The unknown is scary, but it can also lead to some great discoveries. There are two big sources of it, too. There’s the unknown out there in the world external to us, and the unknown inside you. When you change your life, there’s bound to be internal changes that you didn’t plan for. If planning were all it took to reinvent one’s life, it’d be much simpler. Let the possibility of change flourish in you. If you try hard to hang on to everything that you’ve got now, that you are now, nothing will change.
6. Learn to live with fear while always going forward
Reinvention requires embracing uncertainty. It means getting comfortable with discomfort. Doing new things, trying new ways to be is scary! Allowing fear to stop us from changing is always the biggest block to proactive reinvention.
Always. Unlike reactive reinvention, when you must make big changes or face even worse situations than self-renewal, proactive reinvention seems optional when we get scared, so we have the option to retreat into safety. Safety is great. However, clinging to the safety of the familiar ensures you will never reinvent yourself.
Regeneration of the self requires living with fear, too. Consider as an example the situation of leaving one career for another, more ideal career. Common wisdom says you must have another job before leaving your current job.
That wisdom in this situation kills any chance of getting that ideal job. It’s very hard, maybe impossible, to prepare for a completely new profession while working a full-time job. A dentist who leaves her job for another job as a dentist has changed locales but has not at all reinvented herself.
Making a jump from the known into the unknown safely, with no risks, doesn’t happen. There is always some element of risk. Learning to live with risk in order to get something you dearly want is one of the biggest rewards of reinventing yourself.
The holiday season is an opportunity to spend time with family and friends, to take some time off work, or even escape for a winter getaway. For all the joy and fun, though, so comes the stress.
The expectations of social events, gift shopping, and entertaining guests can become too much for even the most festive types. In fact, according to the American Psychological Association 8 out of 10 people expect to experience an increase in stress over the holiday season.
With stress comes a greater risk of anxiety and depression, and reports from the Mayo Clinic show that depression is frequently an unwelcome guest over the holidays. All is not lost however, there are many ways you can minimize your stress and anxiety to allow you to truly enjoy the season.
1.Set A Budget
Shopping can be fun, but spending money isn’t always easy, and Americans spend almost a $1,000 every holiday season on gifts alone. You can minimize the damage by setting a budget and sticking to it.
A lot of the stress that we experience during the holidays is due to financial pressure and the Mayo Clinic suggests that setting a budget can be beneficial to your stress levels. Work out how much you can afford to spend on food and gifts, and stick to it.
The American Heart Association wants you to stay active all the time, but it’s extremely important to keep that up during the holidays. Any activity or exercise you can fit in will help reduce your stress and elevate your mood. It’s going to stimulate endorphin production and trigger a positive feeling in your body.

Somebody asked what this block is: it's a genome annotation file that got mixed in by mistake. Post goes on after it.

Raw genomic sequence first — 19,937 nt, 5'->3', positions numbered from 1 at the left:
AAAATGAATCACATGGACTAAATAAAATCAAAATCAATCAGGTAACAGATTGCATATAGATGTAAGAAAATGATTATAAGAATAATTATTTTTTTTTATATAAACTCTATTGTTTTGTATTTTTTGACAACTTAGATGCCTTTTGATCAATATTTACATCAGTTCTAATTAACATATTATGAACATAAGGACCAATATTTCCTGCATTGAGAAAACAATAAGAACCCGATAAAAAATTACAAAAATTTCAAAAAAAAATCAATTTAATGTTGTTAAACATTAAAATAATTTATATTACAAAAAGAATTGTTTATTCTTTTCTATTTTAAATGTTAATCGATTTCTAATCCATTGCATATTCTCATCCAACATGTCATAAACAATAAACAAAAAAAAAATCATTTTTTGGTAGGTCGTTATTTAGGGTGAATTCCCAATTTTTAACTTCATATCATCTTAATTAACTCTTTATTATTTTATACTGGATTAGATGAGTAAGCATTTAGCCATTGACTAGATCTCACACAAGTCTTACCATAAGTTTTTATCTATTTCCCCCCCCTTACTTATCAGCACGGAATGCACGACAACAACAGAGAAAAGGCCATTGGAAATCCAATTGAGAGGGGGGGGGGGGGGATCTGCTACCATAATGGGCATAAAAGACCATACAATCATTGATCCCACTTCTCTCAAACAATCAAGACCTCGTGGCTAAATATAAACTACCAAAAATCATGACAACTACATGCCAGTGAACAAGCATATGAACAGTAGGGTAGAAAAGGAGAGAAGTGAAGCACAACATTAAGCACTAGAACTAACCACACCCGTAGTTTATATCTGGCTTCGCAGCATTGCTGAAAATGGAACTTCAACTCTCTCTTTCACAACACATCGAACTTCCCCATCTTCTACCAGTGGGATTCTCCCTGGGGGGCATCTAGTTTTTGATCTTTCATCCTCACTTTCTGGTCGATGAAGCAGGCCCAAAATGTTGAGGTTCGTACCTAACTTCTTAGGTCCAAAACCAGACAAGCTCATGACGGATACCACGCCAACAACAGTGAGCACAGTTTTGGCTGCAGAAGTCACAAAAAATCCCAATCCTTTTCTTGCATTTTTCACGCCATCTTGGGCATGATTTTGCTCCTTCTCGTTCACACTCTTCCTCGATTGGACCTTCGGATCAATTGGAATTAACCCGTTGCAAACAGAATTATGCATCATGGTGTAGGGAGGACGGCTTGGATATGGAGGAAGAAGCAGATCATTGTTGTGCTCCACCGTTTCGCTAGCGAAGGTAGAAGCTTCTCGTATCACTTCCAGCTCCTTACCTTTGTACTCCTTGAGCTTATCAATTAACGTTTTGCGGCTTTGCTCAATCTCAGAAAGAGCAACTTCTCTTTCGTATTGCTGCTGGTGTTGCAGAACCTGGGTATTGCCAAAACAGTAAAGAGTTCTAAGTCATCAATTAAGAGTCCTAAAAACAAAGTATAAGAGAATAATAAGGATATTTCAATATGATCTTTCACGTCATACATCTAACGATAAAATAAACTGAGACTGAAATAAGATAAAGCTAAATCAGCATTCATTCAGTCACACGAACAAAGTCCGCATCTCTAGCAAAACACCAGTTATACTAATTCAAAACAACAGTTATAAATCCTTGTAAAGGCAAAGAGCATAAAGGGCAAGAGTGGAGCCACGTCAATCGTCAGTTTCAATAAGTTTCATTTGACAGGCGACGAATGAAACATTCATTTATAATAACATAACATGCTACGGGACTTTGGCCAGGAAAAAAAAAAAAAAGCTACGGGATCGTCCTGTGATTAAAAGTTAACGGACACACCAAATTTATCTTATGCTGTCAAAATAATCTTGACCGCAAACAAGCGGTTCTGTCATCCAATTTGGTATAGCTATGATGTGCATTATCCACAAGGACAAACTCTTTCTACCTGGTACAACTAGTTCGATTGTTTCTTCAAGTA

You might be busy, but if you can find time to exercise for half an hour three times a week, you will feel better. You can go walking or jogging, swimming or biking, play sports, and find time for aerobics. Also, find an accountability partner. I’m working on this step so if you are too and want to link arms, send me an email at firstname.lastname@example.org and we can do this together.
3. Take It Easy
The American Psychological Association reminds us that we need to take time for ourselves. There are parties and gatherings and we are constantly surrounded by people. It’s great to be with the ones we love and laugh about the old days.
You shouldn’t miss all those great times, but what you should be careful of is setting unrealistic expectations. You can’t do everything, and it’s okay to take time out for yourself, even if it’s just 15 minutes. If you do a whole lot of hosting, make sure you delegate- whether you ask everyone to bring a different dish, or you rope in the family to take on certain tasks.
4. Stay Smart
The holiday season is a time of indulgence, but as the Mayo Clinic directs- it doesn’t mean you should abandon your healthy ways. There’s no need for a free for all that will just add to your stress.
Enjoy yourself, but try having healthy snacks before holiday gatherings so you don’t over snack while you’re out. Make sure that you’re getting plenty of sleep, as you are more likely to overindulge after a poor night’s sleep.
5. Choose Your Battles
We all have someone in our circle that rubs us the wrong way. It’s only natural- not everyone can always get along. Allowing someone else to get under your skin, though, is only going to ruin your holiday and increase your stress level. Learn to pick your battles, and don’t take the bait.
The Mayo Clinic suggests that if you have a real problem with someone, set it aside and save it for another day. Even the calmest people can lose their cool during the holidays.
Self-care is a conscious choice and this is even truer during times of more stress, such as the holiday season. Make sure to take the time and create a deliberate plan! Remember, the holidays are supposed to be a time of fun, family, and relaxation, don’t let stress interfere with this great time of year.
For more tips on self-care and stress relief strategies, grab your copy of my book here: https://amzn.to/2V4r4Qp
Chou is an Author, Speaker, Life Coach, Counselor and Consultant on a mission to inspire people to rise above their circumstances. She is passionate about helping others achieve emotional wellness, reach their full potential, and live fulfilling lives. You can contact Chou at email@example.com